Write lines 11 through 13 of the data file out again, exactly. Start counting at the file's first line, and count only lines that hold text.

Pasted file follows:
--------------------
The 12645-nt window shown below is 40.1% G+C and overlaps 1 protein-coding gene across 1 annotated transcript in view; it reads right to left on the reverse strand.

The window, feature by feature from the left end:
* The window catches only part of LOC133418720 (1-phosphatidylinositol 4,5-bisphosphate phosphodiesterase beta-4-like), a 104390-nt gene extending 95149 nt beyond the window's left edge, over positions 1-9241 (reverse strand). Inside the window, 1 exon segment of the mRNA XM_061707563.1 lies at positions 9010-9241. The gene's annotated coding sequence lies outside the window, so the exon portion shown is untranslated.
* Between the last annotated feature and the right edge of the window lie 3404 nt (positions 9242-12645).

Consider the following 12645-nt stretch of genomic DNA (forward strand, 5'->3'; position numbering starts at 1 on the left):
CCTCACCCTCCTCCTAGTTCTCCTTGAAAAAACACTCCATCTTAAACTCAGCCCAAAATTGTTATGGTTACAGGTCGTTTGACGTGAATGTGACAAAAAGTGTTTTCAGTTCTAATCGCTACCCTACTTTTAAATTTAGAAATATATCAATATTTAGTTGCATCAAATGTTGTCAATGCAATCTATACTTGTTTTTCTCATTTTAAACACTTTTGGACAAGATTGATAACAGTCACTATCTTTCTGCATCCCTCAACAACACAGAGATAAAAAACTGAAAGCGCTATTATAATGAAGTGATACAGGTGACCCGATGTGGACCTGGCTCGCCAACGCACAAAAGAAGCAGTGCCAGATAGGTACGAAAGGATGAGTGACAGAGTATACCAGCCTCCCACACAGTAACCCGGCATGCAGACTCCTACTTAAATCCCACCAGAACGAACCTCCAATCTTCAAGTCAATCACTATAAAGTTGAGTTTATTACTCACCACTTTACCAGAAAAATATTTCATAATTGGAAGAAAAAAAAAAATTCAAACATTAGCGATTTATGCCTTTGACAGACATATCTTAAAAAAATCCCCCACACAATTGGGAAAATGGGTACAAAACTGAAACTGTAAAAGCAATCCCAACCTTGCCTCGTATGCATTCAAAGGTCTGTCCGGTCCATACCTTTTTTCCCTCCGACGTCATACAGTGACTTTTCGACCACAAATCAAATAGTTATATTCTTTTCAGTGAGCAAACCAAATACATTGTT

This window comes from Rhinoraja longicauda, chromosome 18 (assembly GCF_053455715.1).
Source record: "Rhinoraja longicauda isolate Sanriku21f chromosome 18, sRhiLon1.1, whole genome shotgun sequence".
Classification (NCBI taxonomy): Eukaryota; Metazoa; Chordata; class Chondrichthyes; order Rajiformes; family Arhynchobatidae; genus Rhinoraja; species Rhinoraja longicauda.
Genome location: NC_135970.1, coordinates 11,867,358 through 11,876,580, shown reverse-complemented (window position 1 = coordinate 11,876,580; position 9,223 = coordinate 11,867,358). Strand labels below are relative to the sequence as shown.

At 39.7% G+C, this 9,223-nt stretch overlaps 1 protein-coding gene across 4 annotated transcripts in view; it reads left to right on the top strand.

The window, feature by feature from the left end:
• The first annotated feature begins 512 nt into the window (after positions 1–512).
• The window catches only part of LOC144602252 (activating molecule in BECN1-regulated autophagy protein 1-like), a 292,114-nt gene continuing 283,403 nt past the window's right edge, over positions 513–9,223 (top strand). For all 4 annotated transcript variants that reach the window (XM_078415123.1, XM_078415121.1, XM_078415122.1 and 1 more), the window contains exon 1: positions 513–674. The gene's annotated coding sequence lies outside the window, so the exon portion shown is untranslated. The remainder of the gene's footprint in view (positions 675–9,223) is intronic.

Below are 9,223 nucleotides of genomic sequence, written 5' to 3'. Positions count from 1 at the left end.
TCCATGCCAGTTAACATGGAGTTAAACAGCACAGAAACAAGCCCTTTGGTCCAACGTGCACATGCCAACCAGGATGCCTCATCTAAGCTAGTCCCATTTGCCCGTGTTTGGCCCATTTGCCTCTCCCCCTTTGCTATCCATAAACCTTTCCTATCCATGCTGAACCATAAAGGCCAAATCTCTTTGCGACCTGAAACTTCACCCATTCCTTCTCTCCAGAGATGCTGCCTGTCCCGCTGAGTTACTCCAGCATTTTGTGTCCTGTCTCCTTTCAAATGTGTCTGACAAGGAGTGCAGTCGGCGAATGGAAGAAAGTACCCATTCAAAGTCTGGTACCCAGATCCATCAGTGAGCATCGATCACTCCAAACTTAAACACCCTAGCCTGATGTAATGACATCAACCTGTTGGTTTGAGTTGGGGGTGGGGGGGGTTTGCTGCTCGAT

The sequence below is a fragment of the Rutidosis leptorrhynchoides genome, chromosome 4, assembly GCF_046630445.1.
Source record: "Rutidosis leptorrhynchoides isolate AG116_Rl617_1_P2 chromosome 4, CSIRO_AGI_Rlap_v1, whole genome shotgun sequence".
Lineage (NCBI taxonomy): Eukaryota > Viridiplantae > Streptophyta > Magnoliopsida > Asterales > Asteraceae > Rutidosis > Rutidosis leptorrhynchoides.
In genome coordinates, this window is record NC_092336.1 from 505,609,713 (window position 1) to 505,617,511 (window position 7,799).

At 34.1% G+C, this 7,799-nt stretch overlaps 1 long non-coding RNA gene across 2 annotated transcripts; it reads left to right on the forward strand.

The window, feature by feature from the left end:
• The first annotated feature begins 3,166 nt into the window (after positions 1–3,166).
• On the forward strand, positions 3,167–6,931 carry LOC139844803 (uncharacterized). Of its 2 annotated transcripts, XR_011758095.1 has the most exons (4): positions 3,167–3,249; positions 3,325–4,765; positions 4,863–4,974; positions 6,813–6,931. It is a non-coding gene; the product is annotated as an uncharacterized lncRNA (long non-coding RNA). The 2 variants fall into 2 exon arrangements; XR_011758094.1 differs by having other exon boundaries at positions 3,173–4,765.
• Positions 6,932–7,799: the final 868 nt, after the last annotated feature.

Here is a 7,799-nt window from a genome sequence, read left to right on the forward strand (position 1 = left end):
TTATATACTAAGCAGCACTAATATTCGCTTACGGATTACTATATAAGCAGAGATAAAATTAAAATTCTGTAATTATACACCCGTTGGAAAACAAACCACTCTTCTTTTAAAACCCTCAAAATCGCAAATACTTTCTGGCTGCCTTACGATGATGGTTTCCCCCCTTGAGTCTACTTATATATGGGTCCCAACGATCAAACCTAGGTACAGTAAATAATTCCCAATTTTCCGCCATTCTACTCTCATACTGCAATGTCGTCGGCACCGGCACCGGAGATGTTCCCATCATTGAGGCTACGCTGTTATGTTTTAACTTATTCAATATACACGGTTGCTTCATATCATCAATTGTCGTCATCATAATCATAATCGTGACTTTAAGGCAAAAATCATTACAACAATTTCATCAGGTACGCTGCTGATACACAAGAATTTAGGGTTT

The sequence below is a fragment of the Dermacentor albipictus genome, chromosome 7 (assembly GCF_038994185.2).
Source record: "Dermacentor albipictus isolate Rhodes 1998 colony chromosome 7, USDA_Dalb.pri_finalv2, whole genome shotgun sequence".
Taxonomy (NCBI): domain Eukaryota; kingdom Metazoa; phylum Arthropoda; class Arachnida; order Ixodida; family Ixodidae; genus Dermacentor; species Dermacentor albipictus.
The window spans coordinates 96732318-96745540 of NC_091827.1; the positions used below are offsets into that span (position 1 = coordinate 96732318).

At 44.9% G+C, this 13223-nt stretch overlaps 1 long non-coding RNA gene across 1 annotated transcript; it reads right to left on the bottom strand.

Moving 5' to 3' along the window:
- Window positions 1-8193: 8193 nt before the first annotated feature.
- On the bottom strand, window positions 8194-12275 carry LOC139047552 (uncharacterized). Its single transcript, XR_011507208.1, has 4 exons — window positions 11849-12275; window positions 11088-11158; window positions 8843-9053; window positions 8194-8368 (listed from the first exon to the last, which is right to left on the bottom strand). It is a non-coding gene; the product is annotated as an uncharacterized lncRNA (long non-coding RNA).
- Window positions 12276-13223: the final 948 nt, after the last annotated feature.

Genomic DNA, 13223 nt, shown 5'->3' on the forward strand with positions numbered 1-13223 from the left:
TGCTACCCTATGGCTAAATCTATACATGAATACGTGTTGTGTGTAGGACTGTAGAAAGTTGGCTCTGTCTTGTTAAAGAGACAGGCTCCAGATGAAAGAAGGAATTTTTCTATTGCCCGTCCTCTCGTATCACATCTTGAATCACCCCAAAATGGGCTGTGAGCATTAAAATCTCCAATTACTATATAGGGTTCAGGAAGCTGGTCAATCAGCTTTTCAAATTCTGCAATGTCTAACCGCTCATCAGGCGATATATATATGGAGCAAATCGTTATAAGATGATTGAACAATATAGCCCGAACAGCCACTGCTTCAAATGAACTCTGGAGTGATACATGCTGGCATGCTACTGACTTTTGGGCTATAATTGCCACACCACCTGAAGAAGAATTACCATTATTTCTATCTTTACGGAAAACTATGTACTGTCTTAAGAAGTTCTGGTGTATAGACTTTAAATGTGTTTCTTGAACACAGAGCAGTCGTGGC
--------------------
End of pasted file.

At 39.7% G+C, this 9,223-nt stretch overlaps 1 protein-coding gene across 4 annotated transcripts in view; it reads left to right on the top strand.

The window, feature by feature from the left end:
• The first annotated feature begins 512 nt into the window (after positions 1–512).